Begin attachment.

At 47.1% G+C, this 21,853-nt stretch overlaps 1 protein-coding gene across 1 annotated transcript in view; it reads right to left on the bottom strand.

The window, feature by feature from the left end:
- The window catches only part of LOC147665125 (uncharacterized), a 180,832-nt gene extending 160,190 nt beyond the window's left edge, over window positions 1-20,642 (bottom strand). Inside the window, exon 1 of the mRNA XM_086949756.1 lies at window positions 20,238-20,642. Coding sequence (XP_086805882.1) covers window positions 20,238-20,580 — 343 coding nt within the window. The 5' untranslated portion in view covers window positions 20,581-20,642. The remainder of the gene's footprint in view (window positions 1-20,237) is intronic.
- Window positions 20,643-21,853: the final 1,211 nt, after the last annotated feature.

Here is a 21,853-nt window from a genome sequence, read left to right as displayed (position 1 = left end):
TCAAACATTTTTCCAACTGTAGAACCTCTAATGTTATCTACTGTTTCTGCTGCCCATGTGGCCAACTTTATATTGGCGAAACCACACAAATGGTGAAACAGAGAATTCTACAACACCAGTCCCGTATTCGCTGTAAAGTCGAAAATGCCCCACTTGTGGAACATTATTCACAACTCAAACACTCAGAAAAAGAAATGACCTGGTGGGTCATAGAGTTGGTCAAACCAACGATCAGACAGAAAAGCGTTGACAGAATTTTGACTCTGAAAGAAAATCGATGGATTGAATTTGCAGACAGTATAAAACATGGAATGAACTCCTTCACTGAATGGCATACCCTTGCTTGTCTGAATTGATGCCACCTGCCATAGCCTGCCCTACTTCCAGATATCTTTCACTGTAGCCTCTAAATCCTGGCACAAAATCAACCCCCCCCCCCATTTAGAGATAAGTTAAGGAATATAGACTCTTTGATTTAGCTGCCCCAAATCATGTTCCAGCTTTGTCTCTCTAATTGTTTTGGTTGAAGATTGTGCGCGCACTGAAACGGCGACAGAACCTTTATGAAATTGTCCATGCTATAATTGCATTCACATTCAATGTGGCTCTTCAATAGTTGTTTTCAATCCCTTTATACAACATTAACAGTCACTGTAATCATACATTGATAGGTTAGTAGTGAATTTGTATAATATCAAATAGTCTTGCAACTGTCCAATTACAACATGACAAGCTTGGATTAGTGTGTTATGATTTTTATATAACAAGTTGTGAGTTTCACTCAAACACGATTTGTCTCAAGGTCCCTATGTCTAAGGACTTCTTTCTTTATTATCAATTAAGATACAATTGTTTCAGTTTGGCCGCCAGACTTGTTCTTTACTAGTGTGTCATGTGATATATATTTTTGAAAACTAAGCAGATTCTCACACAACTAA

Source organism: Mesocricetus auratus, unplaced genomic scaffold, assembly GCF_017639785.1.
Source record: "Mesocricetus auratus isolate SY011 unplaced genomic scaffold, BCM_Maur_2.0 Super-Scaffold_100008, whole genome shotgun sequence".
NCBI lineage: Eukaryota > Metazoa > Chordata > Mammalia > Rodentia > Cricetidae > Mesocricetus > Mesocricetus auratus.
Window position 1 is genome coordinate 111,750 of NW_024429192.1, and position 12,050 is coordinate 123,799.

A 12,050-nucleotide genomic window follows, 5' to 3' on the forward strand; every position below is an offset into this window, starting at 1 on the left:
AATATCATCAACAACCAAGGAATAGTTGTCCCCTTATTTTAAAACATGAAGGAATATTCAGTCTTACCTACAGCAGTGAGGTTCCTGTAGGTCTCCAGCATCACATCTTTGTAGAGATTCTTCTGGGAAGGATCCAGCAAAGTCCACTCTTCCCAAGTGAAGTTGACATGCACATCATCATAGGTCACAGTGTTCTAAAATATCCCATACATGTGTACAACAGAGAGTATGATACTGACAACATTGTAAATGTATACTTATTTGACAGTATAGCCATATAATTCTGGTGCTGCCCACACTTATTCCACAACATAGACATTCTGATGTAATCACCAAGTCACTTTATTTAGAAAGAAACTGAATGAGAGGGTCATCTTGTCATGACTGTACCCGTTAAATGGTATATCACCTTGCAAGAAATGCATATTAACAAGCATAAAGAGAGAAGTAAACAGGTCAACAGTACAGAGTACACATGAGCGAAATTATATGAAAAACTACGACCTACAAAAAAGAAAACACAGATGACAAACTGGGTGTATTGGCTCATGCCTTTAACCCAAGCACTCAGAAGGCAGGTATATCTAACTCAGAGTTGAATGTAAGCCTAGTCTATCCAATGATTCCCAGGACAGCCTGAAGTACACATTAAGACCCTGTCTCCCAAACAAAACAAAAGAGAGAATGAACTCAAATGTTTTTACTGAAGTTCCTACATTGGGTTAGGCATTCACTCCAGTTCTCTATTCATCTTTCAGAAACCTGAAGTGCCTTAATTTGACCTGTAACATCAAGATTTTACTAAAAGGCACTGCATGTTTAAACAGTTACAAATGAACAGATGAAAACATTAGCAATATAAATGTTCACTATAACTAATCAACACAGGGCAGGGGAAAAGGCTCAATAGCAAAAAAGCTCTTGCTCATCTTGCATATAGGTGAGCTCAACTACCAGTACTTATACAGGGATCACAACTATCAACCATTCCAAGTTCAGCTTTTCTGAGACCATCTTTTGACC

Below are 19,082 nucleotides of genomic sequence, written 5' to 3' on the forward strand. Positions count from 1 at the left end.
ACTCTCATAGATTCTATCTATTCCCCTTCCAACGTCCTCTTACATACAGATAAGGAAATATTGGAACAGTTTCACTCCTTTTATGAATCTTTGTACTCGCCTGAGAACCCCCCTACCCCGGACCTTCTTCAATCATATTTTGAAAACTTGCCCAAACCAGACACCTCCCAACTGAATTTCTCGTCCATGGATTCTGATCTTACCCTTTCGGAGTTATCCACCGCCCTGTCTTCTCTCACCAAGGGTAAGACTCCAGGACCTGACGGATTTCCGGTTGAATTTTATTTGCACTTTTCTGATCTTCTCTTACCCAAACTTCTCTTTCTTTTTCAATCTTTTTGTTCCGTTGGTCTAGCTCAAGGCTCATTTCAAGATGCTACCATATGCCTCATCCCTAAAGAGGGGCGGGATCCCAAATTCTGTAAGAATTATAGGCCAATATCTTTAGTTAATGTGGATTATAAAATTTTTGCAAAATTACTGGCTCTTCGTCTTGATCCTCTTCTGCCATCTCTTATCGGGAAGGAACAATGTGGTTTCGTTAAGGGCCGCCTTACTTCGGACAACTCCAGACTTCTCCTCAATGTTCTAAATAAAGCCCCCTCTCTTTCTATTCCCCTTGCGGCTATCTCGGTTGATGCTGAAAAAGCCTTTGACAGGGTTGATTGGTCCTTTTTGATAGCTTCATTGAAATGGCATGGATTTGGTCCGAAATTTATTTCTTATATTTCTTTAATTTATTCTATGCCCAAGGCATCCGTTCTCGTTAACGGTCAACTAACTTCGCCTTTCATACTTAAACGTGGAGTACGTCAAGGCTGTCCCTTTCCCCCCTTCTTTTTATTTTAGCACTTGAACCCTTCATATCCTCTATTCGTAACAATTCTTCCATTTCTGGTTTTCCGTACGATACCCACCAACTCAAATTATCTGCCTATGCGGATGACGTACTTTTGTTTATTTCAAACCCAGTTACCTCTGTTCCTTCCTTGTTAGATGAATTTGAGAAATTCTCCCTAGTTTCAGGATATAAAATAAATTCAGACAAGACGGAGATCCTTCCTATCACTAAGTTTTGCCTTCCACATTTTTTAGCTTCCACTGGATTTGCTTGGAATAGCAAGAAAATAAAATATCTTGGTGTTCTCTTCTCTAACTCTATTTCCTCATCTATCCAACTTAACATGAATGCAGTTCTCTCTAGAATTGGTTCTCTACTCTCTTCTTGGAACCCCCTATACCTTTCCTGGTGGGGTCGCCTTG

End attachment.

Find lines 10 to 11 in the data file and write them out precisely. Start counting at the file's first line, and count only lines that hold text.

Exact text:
Window position 1 is genome coordinate 111,750 of NW_024429192.1, and position 12,050 is coordinate 123,799.

A 12,050-nucleotide genomic window follows, 5' to 3' on the forward strand; every position below is an offset into this window, starting at 1 on the left: